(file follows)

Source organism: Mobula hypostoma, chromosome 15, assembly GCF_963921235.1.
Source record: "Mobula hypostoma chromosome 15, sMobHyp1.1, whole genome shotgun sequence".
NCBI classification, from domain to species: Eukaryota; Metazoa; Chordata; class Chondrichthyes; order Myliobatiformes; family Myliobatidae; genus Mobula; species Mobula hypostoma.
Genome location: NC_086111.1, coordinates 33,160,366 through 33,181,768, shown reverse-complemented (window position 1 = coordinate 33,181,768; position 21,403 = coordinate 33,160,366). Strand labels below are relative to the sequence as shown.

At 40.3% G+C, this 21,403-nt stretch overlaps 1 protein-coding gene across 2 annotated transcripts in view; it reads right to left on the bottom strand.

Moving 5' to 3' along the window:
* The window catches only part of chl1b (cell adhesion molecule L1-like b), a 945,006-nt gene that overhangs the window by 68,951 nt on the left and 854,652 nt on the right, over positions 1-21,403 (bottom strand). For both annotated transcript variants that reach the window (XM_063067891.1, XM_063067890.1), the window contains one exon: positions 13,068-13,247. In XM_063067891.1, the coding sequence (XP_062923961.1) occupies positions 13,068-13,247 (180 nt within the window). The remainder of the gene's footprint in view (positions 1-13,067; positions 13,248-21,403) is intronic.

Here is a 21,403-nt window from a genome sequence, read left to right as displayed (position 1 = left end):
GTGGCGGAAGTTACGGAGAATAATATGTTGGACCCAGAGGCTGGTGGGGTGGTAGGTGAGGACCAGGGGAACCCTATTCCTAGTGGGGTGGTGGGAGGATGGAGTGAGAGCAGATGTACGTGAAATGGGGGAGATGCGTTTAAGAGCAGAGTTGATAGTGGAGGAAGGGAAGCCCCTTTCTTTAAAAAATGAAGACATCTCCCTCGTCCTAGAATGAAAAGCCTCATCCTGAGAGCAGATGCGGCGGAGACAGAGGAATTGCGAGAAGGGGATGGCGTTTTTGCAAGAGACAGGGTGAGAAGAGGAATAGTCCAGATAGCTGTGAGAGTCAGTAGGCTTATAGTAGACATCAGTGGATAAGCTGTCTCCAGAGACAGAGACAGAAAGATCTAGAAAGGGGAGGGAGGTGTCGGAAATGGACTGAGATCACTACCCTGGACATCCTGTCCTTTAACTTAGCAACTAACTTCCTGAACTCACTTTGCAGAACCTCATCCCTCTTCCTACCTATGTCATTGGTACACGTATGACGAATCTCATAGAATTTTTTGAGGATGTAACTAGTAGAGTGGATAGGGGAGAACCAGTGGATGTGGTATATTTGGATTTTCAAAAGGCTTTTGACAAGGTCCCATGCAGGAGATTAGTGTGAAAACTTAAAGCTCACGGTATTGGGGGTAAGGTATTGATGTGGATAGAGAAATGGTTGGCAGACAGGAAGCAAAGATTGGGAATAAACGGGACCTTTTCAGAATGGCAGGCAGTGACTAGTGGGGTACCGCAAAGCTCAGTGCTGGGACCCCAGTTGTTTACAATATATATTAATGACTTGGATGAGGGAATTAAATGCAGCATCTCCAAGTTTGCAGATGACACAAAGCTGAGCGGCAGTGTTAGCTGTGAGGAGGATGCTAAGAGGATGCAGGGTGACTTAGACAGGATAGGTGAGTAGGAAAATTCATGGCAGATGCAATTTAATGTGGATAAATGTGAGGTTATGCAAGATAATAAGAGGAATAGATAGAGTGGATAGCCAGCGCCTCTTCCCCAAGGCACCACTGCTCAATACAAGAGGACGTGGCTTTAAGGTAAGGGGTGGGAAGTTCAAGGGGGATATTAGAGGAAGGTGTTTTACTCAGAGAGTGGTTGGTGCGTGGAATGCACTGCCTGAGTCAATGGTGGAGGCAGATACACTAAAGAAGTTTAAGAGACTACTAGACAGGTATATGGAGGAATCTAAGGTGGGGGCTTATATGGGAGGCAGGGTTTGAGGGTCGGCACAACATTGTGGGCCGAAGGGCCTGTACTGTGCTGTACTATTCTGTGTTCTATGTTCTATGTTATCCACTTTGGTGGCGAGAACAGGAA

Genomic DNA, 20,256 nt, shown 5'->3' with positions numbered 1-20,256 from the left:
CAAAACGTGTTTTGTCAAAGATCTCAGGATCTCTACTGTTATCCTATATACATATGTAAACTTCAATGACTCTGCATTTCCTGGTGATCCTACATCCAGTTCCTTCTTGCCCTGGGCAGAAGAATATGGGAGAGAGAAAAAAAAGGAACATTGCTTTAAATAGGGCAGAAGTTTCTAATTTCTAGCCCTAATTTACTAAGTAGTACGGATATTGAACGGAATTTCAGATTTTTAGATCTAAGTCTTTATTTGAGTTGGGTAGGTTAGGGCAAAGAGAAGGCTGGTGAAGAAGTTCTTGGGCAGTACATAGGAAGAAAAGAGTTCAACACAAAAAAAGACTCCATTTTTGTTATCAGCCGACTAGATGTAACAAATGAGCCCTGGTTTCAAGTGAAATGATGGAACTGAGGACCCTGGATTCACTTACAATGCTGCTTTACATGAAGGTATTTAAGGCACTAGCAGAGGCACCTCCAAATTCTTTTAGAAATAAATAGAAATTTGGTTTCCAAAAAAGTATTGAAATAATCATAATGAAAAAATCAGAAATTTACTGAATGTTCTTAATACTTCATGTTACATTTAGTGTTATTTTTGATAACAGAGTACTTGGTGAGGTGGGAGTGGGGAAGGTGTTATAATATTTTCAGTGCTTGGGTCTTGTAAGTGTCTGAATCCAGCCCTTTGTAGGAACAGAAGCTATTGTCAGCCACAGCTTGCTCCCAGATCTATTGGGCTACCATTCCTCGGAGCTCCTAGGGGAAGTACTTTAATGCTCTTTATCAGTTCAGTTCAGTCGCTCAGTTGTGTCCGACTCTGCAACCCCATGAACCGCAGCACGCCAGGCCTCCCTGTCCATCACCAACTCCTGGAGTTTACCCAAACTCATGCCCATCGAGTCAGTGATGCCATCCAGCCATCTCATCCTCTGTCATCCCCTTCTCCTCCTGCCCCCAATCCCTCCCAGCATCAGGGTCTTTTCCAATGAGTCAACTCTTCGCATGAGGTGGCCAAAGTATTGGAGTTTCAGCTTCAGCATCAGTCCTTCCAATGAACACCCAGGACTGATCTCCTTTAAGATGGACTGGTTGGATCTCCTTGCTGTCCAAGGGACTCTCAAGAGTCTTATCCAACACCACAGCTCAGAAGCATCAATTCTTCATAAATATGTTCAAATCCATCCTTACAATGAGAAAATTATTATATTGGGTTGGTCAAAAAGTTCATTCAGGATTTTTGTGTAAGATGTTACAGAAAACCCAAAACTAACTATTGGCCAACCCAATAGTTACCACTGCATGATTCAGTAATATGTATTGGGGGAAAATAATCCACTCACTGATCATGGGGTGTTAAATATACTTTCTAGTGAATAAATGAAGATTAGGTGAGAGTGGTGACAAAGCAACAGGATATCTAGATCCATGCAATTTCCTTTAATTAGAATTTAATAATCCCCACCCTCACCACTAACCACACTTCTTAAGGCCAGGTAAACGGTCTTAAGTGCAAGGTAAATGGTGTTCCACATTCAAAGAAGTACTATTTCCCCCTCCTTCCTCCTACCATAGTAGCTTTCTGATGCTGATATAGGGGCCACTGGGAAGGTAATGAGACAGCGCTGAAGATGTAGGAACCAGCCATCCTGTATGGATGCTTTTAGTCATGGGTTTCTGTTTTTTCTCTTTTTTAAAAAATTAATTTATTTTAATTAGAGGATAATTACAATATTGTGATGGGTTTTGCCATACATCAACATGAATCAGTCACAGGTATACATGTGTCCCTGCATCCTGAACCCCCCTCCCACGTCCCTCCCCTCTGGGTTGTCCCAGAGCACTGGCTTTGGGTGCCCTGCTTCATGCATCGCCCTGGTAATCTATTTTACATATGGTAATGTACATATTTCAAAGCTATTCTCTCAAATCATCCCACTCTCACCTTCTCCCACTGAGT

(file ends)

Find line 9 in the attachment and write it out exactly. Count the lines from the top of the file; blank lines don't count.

GTGGCGGAAGTTACGGAGAATAATATGTTGGACCCAGAGGCTGGTGGGGTGGTAGGTGAGGACCAGGGGAACCCTATTCCTAGTGGGGTGGTGGGAGGATGGAGTGAGAGCAGATGTACGTGAAATGGGGGAGATGCGTTTAAGAGCAGAGTTGATAGTGGAGGAAGGGAAGCCCCTTTCTTTAAAAAATGAAGACATCTCCCTCGTCCTAGAATGAAAAGCCTCATCCTGAGAGCAGATGCGGCGGAGACAGAGGAATTGCGAGAAGGGGATGGCGTTTTTGCAAGAGACAGGGTGAGAAGAGGAATAGTCCAGATAGCTGTGAGAGTCAGTAGGCTTATAGTAGACATCAGTGGATAAGCTGTCTCCAGAGACAGAGACAGAAAGATCTAGAAAGGGGAGGGAGGTGTCGGAAATGGACTGAGATCACTACCCTGGACATCCTGTCCTTTAACTTAGCAACTAACTTCCTGAACTCACTTTGCAGAACCTCATCCCTCTTCCTACCTATGTCATTGGTACACGTATGACGAATCTCATAGAATTTTTTGAGGATGTAACTAGTAGAGTGGATAGGGGAGAACCAGTGGATGTGGTATATTTGGATTTTCAAAAGGCTTTTGACAAGGTCCCATGCAGGAGATTAGTGTGAAAACTTAAAGCTCACGGTATTGGGGGTAAGGTATTGATGTGGATAGAGAAATGGTTGGCAGACAGGAAGCAAAGATTGGGAATAAACGGGACCTTTTCAGAATGGCAGGCAGTGACTAGTGGGGTACCGCAAAGCTCAGTGCTGGGACCCCAGTTGTTTACAATATATATTAATGACTTGGATGAGGGAATTAAATGCAGCATCTCCAAGTTTGCAGATGACACAAAGCTGAGCGGCAGTGTTAGCTGTGAGGAGGATGCTAAGAGGATGCAGGGTGACTTAGACAGGATAGGTGAGTAGGAAAATTCATGGCAGATGCAATTTAATGTGGATAAATGTGAGGTTATGCAAGATAATAAGAGGAATAGATAGAGTGGATAGCCAGCGCCTCTTCCCCAAGGCACCACTGCTCAATACAAGAGGACGTGGCTTTAAGGTAAGGGGTGGGAAGTTCAAGGGGGATATTAGAGGAAGGTGTTTTACTCAGAGAGTGGTTGGTGCGTGGAATGCACTGCCTGAGTCAATGGTGGAGGCAGATACACTAAAGAAGTTTAAGAGACTACTAGACAGGTATATGGAGGAATCTAAGGTGGGGGCTTATATGGGAGGCAGGGTTTGAGGGTCGGCACAACATTGTGGGCCGAAGGGCCTGTACTGTGCTGTACTATTCTGTGTTCTATGTTCTATGTTATCCACTTTGGTGGCGAGAACAGGAA